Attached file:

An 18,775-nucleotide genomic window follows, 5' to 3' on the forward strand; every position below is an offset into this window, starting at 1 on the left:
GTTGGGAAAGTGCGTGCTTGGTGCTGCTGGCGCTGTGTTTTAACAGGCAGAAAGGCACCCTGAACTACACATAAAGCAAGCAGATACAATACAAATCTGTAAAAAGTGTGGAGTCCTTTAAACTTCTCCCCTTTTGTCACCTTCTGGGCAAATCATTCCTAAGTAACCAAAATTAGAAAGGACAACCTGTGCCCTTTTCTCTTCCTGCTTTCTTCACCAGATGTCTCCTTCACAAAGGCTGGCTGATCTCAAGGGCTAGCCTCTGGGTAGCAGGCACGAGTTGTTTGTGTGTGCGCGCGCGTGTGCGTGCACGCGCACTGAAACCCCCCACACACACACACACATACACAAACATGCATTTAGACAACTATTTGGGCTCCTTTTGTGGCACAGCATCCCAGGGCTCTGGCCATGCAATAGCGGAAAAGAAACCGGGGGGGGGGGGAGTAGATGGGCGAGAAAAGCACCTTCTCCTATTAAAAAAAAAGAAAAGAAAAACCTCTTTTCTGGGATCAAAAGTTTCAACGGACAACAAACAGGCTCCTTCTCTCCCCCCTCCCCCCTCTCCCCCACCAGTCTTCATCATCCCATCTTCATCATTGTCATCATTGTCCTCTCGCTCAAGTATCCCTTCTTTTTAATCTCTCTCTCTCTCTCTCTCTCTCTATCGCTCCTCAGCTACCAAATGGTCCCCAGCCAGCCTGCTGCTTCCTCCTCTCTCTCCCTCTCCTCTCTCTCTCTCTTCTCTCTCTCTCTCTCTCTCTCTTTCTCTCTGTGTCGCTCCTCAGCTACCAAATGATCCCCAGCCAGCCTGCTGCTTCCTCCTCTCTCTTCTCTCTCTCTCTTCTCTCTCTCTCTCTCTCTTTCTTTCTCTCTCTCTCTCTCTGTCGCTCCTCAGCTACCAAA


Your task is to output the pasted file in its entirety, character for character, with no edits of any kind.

An 18,775-nucleotide genomic window follows, 5' to 3' on the forward strand; every position below is an offset into this window, starting at 1 on the left:
GTTGGGAAAGTGCGTGCTTGGTGCTGCTGGCGCTGTGTTTTAACAGGCAGAAAGGCACCCTGAACTACACATAAAGCAAGCAGATACAATACAAATCTGTAAAAAGTGTGGAGTCCTTTAAACTTCTCCCCTTTTGTCACCTTCTGGGCAAATCATTCCTAAGTAACCAAAATTAGAAAGGACAACCTGTGCCCTTTTCTCTTCCTGCTTTCTTCACCAGATGTCTCCTTCACAAAGGCTGGCTGATCTCAAGGGCTAGCCTCTGGGTAGCAGGCACGAGTTGTTTGTGTGTGCGCGCGCGTGTGCGTGCACGCGCACTGAAACCCCCCACACACACACACACATACACAAACATGCATTTAGACAACTATTTGGGCTCCTTTTGTGGCACAGCATCCCAGGGCTCTGGCCATGCAATAGCGGAAAAGAAACCGGGGGGGGGGGGAGTAGATGGGCGAGAAAAGCACCTTCTCCTATTAAAAAAAAAGAAAAGAAAAACCTCTTTTCTGGGATCAAAAGTTTCAACGGACAACAAACAGGCTCCTTCTCTCCCCCCTCCCCCCTCTCCCCCACCAGTCTTCATCATCCCATCTTCATCATTGTCATCATTGTCCTCTCGCTCAAGTATCCCTTCTTTTTAATCTCTCTCTCTCTCTCTCTCTCTCTATCGCTCCTCAGCTACCAAATGGTCCCCAGCCAGCCTGCTGCTTCCTCCTCTCTCTCCCTCTCCTCTCTCTCTCTCTTCTCTCTCTCTCTCTCTCTCTCTTTCTCTCTGTGTCGCTCCTCAGCTACCAAATGATCCCCAGCCAGCCTGCTGCTTCCTCCTCTCTCTTCTCTCTCTCTCTTCTCTCTCTCTCTCTCTCTTTCTTTCTCTCTCTCTCTCTCTGTCGCTCCTCAGCTACCAAA